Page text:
This is the fourth emigrant letter read in this podcast. More to come, because this is a part of our history that is largely forgotten but I think is worth telling.
It is the story of Swedes who were forced to flee their homeland. They fled from a poverty that we can hardly imagine today. But they were also fleeing oppression and over-formality, from both church and state, a state that saw its people as its subjects, as tax cattle, whose only function was to generate tax revenue for the crown and, if you happened to be born a man, also to serve as cannon fodder in the army.
People existed at that time to serve the state, not the other way around. And you might ask whether it's any different today.
Still in the 1940s, Swedes were emigrating to America, and when Vilhelm Moberg met some of them during his stay there, he realised that the same reason was at the root of nine out of ten cases. Moberg writes in his book The unknown family:
Dissatisfaction with the authorities, with all the laws and regulations that restrict freedom, with the rule of officials at home. In the Sweden of the four states there was a personal patriarchal oppression, in Social Democratic Sweden the oppression is exercised by an impersonal, mechanically functioning state apparatus - that is the difference.
If you are a Swedish listener in the historical sense, with roots in Sweden dating back to the 19th century, then you most likely also have living relatives in America.
I myself have found some of my relatives through my genealogy. They are in Florida, in Ohio, in Minnesota. A few years ago, I also did one of those DNA testing where you send in your saliva and find out your genetic origin. You are also matched with distant relatives who have also taken the test, and I have found 8 four-men and 413 more distant relatives - many of them in America.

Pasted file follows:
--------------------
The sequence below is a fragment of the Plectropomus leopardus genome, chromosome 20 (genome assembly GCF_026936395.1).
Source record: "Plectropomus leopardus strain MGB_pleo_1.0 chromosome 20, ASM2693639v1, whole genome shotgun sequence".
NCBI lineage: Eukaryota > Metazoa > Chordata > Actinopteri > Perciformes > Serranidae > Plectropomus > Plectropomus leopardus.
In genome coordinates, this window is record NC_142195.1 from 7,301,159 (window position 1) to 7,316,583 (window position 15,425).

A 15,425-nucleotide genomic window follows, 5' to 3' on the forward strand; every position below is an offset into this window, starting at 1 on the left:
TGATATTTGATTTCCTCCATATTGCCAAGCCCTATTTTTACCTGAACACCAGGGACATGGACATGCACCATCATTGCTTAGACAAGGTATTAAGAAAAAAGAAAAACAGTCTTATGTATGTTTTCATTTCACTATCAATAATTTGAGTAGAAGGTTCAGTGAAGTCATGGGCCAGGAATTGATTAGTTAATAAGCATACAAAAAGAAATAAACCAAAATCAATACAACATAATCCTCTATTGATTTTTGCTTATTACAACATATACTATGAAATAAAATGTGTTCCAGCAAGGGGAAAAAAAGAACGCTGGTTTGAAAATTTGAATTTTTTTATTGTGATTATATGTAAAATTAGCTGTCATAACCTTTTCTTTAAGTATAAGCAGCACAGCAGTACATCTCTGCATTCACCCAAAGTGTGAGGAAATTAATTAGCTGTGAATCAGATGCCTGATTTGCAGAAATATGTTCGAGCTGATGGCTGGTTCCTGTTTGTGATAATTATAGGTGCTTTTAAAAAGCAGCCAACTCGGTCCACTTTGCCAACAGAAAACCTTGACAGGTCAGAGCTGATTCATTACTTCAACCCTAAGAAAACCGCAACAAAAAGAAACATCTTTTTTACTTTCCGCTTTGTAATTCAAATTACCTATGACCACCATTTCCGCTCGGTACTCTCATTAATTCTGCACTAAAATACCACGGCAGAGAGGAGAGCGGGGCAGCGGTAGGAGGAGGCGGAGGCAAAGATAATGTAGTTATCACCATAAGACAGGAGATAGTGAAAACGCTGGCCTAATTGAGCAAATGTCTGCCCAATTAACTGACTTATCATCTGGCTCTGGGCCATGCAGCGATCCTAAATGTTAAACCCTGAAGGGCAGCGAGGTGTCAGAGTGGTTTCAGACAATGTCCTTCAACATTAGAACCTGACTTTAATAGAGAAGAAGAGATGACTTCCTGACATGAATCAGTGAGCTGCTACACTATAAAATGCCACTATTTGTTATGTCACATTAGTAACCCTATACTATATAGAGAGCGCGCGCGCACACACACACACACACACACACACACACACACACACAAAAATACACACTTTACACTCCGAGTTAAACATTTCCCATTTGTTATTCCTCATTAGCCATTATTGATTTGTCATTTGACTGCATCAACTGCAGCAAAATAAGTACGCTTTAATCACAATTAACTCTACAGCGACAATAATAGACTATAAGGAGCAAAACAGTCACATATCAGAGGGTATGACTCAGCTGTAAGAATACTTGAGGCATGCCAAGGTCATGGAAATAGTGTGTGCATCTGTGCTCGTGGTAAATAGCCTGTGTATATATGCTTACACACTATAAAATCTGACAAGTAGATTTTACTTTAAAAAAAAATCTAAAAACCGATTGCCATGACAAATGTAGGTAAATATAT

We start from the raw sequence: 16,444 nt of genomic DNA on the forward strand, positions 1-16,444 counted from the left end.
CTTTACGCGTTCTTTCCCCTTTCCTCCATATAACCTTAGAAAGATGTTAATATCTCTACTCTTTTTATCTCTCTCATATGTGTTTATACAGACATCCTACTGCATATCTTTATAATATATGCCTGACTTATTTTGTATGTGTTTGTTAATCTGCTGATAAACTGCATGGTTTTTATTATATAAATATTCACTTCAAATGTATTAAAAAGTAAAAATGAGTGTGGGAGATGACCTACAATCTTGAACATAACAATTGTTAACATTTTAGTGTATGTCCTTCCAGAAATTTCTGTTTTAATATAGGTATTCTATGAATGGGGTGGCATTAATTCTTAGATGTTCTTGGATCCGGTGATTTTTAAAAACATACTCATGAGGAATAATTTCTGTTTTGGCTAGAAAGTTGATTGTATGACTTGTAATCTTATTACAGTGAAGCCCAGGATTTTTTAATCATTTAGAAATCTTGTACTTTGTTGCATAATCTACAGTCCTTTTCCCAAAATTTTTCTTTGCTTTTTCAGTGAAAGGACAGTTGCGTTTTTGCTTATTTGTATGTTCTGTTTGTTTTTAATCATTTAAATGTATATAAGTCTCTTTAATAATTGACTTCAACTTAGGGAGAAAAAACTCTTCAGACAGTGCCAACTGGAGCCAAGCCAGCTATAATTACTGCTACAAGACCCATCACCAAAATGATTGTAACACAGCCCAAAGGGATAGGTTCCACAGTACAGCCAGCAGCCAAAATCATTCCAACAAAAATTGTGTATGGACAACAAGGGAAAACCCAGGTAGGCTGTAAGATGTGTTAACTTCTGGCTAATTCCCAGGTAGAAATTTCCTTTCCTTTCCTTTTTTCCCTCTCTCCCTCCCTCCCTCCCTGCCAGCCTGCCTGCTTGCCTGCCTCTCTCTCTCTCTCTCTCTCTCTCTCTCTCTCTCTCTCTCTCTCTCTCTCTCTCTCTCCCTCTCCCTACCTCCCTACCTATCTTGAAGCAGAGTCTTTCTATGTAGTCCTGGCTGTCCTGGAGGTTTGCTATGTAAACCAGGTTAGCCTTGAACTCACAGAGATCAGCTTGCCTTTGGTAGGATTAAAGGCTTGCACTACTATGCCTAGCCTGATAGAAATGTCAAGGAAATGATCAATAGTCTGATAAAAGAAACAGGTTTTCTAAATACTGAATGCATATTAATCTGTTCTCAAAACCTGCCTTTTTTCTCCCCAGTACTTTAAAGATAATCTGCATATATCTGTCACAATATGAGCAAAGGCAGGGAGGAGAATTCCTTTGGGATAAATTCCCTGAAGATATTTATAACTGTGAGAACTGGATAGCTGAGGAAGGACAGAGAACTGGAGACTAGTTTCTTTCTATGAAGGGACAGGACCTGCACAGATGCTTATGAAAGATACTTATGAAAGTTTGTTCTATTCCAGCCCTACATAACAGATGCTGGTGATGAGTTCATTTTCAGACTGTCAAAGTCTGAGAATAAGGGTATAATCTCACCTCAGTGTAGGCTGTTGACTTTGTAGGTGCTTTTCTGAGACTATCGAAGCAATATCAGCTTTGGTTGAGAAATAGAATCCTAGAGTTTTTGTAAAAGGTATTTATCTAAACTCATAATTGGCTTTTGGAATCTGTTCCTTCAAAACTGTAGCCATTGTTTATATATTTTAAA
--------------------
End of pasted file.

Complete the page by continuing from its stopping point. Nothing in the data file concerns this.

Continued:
The unknown family - that's what Moberg calls the Swedes living in North America, descendants of the emigrants who left Sweden for the great country to the west in the 19th and 20th centuries. You'll be hearing more about the unknown family in the future.
The aim of this project, called Allmogen for short, has always been to highlight and preserve our Nordic and Swedish heritage of freedom, as reflected in our history, our culture, our traditions, and the life's work of our ancestors.
If you would like me to spend more time on this work, please feel free to supporting member.
Of course, you already contribute through your taxes to countless cultural projects and special interests that you never asked for and would never have supported voluntarily. I, on the other hand, work only for you, for our common interest - our history.
I would like to thank all current supporting members and all of you who have donated recently. Without you, this project would not be what it is today. It is thanks to you that I can continue to shine a light on the life's work of previous generations.
And have a nice weekend, everyone.